Court Blocks Sheriff From Revealing Problem Deputies
LOS ANGELES — While the majority of the LAPD is made up of outstanding officers, not all cops have a stellar history in and out of uniform. Recently, the LAPD attempted to increase increase transparency and accountability for officers, but that effort was blocked by the court.
In recent months, the Los Angeles County Sheriff’s Department collected the names of around 300 deputies with a history of misconduct. This includes past incidences of domestic violence, bribery, brutality, and domestic violence. Sheriff Jim McDonnell sought to send the names to prosecutors but an appeals court blocked the proposal. Sheriff McDonnell proposed handing over the list so that prosecutors might determine whether or not to add names to an internal database tracking problem officers. Both agencies believe such information provide relevant in future criminal trials in which officer credibility plays a role.
Transparency Versus Police Privacy Rights
However, not everyone believes such stark transparency is necessary. McDonnell’s move sparked opposition by the local police union. They argue such a disclosure violates state laws protecting the privacy rights of officers. The Association of Los Angeles Deputy Sheriffs additionally says it draws undue scrutiny on deputies who made mistakes early in the career but have since held a stellar record.
Superior Court Judge James Chalfant ruled in February in favor of Sheriff McDonnell. Chalfant said McDonnell’s department could give the D.A.’s office the names of problem officers in situations wherein there was a pending case for which a listed officer might testify.
But when ALADS contested that ruling, a two-judge appellate court panel sided with them in March. The appeals court granted the union’s request to put a temporary hold on the transmission of any names between the Sheriff’s department and the D.A. This includes officers relevant in pending cases.
An Escalating Court Battle is Now Underway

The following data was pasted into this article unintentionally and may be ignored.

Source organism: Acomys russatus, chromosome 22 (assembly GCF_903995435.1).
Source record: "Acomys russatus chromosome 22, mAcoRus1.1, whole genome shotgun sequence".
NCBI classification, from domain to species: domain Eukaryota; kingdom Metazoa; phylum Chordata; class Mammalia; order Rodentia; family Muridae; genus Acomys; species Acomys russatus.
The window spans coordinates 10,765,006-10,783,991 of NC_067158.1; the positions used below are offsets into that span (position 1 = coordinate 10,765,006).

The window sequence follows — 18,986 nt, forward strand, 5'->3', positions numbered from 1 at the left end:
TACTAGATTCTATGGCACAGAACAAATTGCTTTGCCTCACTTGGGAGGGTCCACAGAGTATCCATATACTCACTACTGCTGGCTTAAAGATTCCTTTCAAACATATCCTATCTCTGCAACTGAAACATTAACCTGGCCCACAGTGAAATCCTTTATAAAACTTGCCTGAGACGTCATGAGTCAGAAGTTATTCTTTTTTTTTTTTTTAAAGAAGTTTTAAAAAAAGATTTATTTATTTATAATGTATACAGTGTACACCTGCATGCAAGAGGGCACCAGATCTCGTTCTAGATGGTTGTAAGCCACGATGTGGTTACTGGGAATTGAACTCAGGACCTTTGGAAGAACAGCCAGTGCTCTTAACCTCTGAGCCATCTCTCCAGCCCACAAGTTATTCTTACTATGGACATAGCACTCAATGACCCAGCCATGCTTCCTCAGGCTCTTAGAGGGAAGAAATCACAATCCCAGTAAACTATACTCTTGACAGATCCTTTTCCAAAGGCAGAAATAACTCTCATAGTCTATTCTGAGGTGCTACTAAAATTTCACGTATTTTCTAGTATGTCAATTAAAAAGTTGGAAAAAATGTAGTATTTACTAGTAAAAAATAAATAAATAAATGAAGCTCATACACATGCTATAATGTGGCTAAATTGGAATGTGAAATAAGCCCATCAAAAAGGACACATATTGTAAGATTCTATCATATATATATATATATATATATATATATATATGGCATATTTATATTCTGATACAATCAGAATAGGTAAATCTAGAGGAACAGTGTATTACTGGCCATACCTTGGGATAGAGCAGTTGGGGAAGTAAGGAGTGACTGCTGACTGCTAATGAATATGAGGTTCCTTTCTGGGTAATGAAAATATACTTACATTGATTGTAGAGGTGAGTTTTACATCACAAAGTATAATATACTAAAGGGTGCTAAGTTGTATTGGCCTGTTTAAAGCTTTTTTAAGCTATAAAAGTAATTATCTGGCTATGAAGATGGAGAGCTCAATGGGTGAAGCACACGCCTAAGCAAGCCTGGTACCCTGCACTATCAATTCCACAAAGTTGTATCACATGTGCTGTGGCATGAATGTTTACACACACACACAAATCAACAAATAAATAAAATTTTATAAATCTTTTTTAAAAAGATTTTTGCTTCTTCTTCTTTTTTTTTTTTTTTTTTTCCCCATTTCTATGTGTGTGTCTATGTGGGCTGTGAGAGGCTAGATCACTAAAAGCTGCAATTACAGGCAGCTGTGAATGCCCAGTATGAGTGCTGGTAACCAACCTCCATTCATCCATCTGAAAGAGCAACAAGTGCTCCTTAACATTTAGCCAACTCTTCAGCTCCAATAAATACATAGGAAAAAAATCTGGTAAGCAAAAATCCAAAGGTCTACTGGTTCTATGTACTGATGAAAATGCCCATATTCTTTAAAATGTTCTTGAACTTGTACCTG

It is a legal battle that is being closely watched by every California law enforcement agency. Particularly important as each considers whether they should lean towards officer privacy or public transparency. The latter being an approach garnering greater national traction with increasing public demands for police accountability.
One concern those on both sides have is how the landmark 1963 U.S. Supreme Court ruling in Brady vs. Maryland will play out here. Under that ruling, prosecutors are obligated to hand over any exculpatory evidence to defendants. A failure to disclose such may result in a faulty conviction. Faulty convictions are overturnable.
Thus, should an officer’s history of dishonesty or other misconduct become available to the prosecutors, it may likely also become available to defense attorneys and eventually the public.
Currently, California holds some of the nation’s strictest protections on law enforcement officer records and privacy. Personnel files, discipline hearings, and internal affair investigations are all kept private. Both prosecutors and defense attorneys must acquire a special court order for even the most basic of officer information.
The current case marks one of the largest attempts to break down that wall of protection, at least against those officers with a history of misconduct. Yet, the final decision may take years to resolve.
“It would not surprise me if this case eventually winds up in the California Supreme Court,” said the Sheriff’s Department’s lawyer, Geoffrey Sheldon.